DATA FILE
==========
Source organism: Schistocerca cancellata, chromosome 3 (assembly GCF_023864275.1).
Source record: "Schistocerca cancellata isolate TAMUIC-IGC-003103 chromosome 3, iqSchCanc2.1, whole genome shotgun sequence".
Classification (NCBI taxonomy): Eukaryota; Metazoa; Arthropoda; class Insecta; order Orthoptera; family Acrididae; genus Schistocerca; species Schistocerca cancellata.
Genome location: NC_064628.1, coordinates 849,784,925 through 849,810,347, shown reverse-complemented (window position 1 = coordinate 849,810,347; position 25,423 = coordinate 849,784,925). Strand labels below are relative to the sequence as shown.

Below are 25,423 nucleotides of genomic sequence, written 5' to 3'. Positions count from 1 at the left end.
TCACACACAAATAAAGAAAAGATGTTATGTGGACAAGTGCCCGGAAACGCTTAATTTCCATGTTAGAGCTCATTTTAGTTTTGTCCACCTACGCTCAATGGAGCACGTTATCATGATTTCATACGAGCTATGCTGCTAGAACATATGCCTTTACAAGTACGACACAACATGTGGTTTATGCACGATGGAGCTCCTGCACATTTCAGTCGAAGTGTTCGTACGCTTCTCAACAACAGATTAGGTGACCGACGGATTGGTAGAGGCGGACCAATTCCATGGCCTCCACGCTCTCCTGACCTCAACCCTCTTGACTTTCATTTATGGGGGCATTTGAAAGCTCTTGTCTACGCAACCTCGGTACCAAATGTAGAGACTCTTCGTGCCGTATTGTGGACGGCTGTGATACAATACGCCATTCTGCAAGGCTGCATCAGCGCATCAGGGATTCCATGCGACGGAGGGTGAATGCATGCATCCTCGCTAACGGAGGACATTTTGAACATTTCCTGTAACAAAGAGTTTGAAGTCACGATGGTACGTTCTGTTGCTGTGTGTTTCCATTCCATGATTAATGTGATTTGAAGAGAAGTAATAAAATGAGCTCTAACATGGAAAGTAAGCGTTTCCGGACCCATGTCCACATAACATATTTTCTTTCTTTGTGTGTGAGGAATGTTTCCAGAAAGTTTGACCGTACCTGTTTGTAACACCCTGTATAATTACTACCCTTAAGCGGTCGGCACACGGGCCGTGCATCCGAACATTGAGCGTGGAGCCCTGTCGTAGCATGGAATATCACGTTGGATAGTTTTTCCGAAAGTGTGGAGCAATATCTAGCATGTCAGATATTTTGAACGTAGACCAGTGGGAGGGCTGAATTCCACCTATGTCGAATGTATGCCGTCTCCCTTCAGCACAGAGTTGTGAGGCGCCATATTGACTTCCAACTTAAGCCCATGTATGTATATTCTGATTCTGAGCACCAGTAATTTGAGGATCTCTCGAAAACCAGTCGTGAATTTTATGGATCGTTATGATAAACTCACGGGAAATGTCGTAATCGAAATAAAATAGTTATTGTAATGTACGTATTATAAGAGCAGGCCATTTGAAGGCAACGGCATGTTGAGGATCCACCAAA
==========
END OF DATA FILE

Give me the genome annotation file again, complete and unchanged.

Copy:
Source organism: Schistocerca cancellata, chromosome 3 (assembly GCF_023864275.1).
Source record: "Schistocerca cancellata isolate TAMUIC-IGC-003103 chromosome 3, iqSchCanc2.1, whole genome shotgun sequence".
Classification (NCBI taxonomy): Eukaryota; Metazoa; Arthropoda; class Insecta; order Orthoptera; family Acrididae; genus Schistocerca; species Schistocerca cancellata.
Genome location: NC_064628.1, coordinates 849,784,925 through 849,810,347, shown reverse-complemented (window position 1 = coordinate 849,810,347; position 25,423 = coordinate 849,784,925). Strand labels below are relative to the sequence as shown.

Below are 25,423 nucleotides of genomic sequence, written 5' to 3'. Positions count from 1 at the left end.
TCACACACAAATAAAGAAAAGATGTTATGTGGACAAGTGCCCGGAAACGCTTAATTTCCATGTTAGAGCTCATTTTAGTTTTGTCCACCTACGCTCAATGGAGCACGTTATCATGATTTCATACGAGCTATGCTGCTAGAACATATGCCTTTACAAGTACGACACAACATGTGGTTTATGCACGATGGAGCTCCTGCACATTTCAGTCGAAGTGTTCGTACGCTTCTCAACAACAGATTAGGTGACCGACGGATTGGTAGAGGCGGACCAATTCCATGGCCTCCACGCTCTCCTGACCTCAACCCTCTTGACTTTCATTTATGGGGGCATTTGAAAGCTCTTGTCTACGCAACCTCGGTACCAAATGTAGAGACTCTTCGTGCCGTATTGTGGACGGCTGTGATACAATACGCCATTCTGCAAGGCTGCATCAGCGCATCAGGGATTCCATGCGACGGAGGGTGAATGCATGCATCCTCGCTAACGGAGGACATTTTGAACATTTCCTGTAACAAAGAGTTTGAAGTCACGATGGTACGTTCTGTTGCTGTGTGTTTCCATTCCATGATTAATGTGATTTGAAGAGAAGTAATAAAATGAGCTCTAACATGGAAAGTAAGCGTTTCCGGACCCATGTCCACATAACATATTTTCTTTCTTTGTGTGTGAGGAATGTTTCCAGAAAGTTTGACCGTACCTGTTTGTAACACCCTGTATAATTACTACCCTTAAGCGGTCGGCACACGGGCCGTGCATCCGAACATTGAGCGTGGAGCCCTGTCGTAGCATGGAATATCACGTTGGATAGTTTTTCCGAAAGTGTGGAGCAATATCTAGCATGTCAGATATTTTGAACGTAGACCAGTGGGAGGGCTGAATTCCACCTATGTCGAATGTATGCCGTCTCCCTTCAGCACAGAGTTGTGAGGCGCCATATTGACTTCCAACTTAAGCCCATGTATGTATATTCTGATTCTGAGCACCAGTAATTTGAGGATCTCTCGAAAACCAGTCGTGAATTTTATGGATCGTTATGATAAACTCACGGGAAATGTCGTAATCGAAATAAAATAGTTATTGTAATGTACGTATTATAAGAGCAGGCCATTTGAAGGCAACGGCATGTTGAGGATCCACCAAA